YANGON - Lawyers for Myanmar's detained opposition leader Aung San Suu Kyi were set to argue an appeal against her extended house arrest sentence at the country's supreme court on Monday.
The 64-year-old democracy icon was ordered to spend another 18 months in detention in August after being convicted over an incident in which a US man swam to her house. A lower court rejected an initial appeal in October.
"We all four lawyers will go to the supreme court and give our arguments," said Nyan Win, one of Suu Kyi's legal team and a spokesman for her National League for Democracy (NLD).
"We will argue that Daw Suu is not guilty according to the law," he told AFP. Daw is a term of respect in Myanmar.
The hearing at the Yangon court was expected to begin at 10am local time (0330 GMT) and last around an hour. Observers said there would be no verdict on Monday and Suu Kyi was not expected to attend the hearing.
Myanmar's military rulers have kept Suu Kyi in detention for 14 of the last 20 years, since they refused to recognise the NLD's landslide victory in the country's last democratic elections in 1990.
The extension of her detention after a prison trial sparked international outrage as it effectively keeps her off the stage for elections promised by the regime some time in 2010.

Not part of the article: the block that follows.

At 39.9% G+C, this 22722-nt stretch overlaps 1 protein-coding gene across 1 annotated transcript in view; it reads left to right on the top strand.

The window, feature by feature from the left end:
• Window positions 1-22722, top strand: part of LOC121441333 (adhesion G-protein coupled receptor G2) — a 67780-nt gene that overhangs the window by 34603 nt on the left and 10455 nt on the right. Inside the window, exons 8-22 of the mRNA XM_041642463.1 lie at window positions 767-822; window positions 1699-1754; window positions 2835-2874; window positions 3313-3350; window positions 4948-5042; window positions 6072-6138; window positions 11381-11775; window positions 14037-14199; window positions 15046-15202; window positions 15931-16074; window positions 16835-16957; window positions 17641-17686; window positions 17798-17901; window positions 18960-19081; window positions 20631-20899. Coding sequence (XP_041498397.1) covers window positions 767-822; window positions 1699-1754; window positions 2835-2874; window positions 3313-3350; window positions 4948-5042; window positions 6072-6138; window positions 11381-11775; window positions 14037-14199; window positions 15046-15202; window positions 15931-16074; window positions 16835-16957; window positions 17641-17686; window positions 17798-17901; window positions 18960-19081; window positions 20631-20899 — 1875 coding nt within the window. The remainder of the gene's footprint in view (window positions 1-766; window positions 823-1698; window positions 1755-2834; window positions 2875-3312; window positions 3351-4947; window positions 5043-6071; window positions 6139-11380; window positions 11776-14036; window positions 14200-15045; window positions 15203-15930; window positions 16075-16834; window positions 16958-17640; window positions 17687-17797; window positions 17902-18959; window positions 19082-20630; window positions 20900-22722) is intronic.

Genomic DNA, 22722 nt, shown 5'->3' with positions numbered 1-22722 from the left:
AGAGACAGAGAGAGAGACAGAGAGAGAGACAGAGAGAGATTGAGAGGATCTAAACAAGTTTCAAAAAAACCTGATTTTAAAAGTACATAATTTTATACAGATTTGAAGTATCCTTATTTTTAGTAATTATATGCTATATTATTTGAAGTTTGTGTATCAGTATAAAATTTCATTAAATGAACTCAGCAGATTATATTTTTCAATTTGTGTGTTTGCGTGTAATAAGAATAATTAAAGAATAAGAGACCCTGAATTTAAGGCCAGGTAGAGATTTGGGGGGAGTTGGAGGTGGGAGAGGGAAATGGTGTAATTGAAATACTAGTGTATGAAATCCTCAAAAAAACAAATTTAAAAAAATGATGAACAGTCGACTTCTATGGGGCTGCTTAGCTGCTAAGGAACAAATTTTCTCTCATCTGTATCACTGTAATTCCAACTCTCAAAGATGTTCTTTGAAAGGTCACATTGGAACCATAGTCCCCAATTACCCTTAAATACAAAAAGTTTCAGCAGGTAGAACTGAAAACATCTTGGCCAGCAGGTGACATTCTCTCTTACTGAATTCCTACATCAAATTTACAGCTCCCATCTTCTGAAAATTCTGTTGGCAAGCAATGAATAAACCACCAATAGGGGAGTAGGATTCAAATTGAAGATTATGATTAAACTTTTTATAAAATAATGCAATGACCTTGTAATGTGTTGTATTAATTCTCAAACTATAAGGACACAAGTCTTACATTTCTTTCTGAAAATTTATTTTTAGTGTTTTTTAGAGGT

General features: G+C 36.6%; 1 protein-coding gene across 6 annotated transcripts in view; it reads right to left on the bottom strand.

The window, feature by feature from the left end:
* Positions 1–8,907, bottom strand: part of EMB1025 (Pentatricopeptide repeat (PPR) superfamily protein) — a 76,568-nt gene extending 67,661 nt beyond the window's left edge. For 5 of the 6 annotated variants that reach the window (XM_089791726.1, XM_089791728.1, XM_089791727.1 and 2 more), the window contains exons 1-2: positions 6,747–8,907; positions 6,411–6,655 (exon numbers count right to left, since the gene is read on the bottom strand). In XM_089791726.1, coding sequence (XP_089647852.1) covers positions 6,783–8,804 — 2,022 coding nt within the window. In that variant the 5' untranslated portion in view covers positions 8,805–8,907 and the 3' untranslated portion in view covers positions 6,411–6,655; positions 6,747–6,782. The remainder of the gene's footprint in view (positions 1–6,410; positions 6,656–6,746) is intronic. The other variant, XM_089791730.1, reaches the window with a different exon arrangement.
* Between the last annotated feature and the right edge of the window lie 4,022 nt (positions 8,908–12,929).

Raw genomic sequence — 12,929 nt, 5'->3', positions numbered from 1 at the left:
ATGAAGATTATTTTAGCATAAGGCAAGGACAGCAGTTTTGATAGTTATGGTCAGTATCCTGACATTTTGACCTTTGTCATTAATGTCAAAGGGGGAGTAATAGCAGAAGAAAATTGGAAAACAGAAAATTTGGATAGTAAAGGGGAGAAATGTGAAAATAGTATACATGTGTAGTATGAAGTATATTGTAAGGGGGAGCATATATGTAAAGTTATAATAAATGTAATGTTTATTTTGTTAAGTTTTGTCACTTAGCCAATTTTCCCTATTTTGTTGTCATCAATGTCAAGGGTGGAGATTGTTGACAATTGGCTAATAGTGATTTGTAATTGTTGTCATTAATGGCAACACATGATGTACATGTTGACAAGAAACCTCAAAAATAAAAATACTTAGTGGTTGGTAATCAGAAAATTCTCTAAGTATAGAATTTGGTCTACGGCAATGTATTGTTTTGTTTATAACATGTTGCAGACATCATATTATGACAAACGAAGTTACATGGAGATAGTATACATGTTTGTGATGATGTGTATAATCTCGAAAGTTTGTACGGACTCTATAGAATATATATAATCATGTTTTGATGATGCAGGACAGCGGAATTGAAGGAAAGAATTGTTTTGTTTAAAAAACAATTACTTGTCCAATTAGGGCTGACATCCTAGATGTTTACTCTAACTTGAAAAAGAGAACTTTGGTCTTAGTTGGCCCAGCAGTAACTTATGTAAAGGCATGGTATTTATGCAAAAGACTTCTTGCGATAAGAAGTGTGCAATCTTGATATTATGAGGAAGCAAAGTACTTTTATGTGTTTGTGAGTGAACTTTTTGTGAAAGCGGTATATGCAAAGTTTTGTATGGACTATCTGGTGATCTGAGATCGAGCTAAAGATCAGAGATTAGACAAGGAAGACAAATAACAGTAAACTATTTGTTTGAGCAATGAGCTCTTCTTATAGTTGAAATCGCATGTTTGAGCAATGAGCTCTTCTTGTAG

But in recent months the United States, followed by the European Union, has shifted towards a policy of greater engagement with Myanmar - which has been under military rule since 1962 - as sanction have failed to bear fruit.
Suu Kyi has also changed tack after years of favouring harsh measures, writing twice to junta chief Than Shwe since September offering her cooperation in getting Western sanctions lifted.
She has since met three times with the government liaison officer and last week she was granted a meeting with three elderly senior NLD members, at which she asked for their approval to reorganise the party leadership committee.
In November the regime allowed her to make a rare appearance in front of the media after holding talks with US Assistant Secretary of State Kurt Campbell, the highest level official from Washington to visit Myanmar for 14 years.
A visit by US senator Jim Webb in August secured the release of John Yettaw, the American man who swam across a lake to Suu Kyi's mansion in May and sparked the case that led to her detention being prolonged.